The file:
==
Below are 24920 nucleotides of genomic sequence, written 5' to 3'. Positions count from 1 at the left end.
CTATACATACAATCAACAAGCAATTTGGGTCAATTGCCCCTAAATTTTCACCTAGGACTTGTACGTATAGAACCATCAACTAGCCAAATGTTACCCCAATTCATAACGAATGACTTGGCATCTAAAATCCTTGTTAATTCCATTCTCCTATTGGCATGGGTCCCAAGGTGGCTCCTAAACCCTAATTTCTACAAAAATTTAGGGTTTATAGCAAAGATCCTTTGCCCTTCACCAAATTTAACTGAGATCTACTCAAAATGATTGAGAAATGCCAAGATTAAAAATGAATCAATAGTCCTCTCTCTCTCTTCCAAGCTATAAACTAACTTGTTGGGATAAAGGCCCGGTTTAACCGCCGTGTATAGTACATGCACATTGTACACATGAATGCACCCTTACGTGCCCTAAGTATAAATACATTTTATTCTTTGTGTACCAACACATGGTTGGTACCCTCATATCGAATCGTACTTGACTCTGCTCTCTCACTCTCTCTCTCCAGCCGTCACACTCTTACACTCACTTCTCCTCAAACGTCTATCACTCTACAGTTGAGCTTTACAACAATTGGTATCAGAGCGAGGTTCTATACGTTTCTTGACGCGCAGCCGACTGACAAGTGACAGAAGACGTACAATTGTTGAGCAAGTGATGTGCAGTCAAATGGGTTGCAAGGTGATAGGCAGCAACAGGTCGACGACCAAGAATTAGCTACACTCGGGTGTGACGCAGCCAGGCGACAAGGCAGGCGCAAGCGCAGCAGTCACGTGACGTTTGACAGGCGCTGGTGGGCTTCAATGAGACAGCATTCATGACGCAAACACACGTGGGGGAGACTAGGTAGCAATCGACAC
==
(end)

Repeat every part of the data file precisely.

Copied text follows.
Below are 24920 nucleotides of genomic sequence, written 5' to 3'. Positions count from 1 at the left end.
CTATACATACAATCAACAAGCAATTTGGGTCAATTGCCCCTAAATTTTCACCTAGGACTTGTACGTATAGAACCATCAACTAGCCAAATGTTACCCCAATTCATAACGAATGACTTGGCATCTAAAATCCTTGTTAATTCCATTCTCCTATTGGCATGGGTCCCAAGGTGGCTCCTAAACCCTAATTTCTACAAAAATTTAGGGTTTATAGCAAAGATCCTTTGCCCTTCACCAAATTTAACTGAGATCTACTCAAAATGATTGAGAAATGCCAAGATTAAAAATGAATCAATAGTCCTCTCTCTCTCTTCCAAGCTATAAACTAACTTGTTGGGATAAAGGCCCGGTTTAACCGCCGTGTATAGTACATGCACATTGTACACATGAATGCACCCTTACGTGCCCTAAGTATAAATACATTTTATTCTTTGTGTACCAACACATGGTTGGTACCCTCATATCGAATCGTACTTGACTCTGCTCTCTCACTCTCTCTCTCCAGCCGTCACACTCTTACACTCACTTCTCCTCAAACGTCTATCACTCTACAGTTGAGCTTTACAACAATTGGTATCAGAGCGAGGTTCTATACGTTTCTTGACGCGCAGCCGACTGACAAGTGACAGAAGACGTACAATTGTTGAGCAAGTGATGTGCAGTCAAATGGGTTGCAAGGTGATAGGCAGCAACAGGTCGACGACCAAGAATTAGCTACACTCGGGTGTGACGCAGCCAGGCGACAAGGCAGGCGCAAGCGCAGCAGTCACGTGACGTTTGACAGGCGCTGGTGGGCTTCAATGAGACAGCATTCATGACGCAAACACACGTGGGGGAGACTAGGTAGCAATCGACAC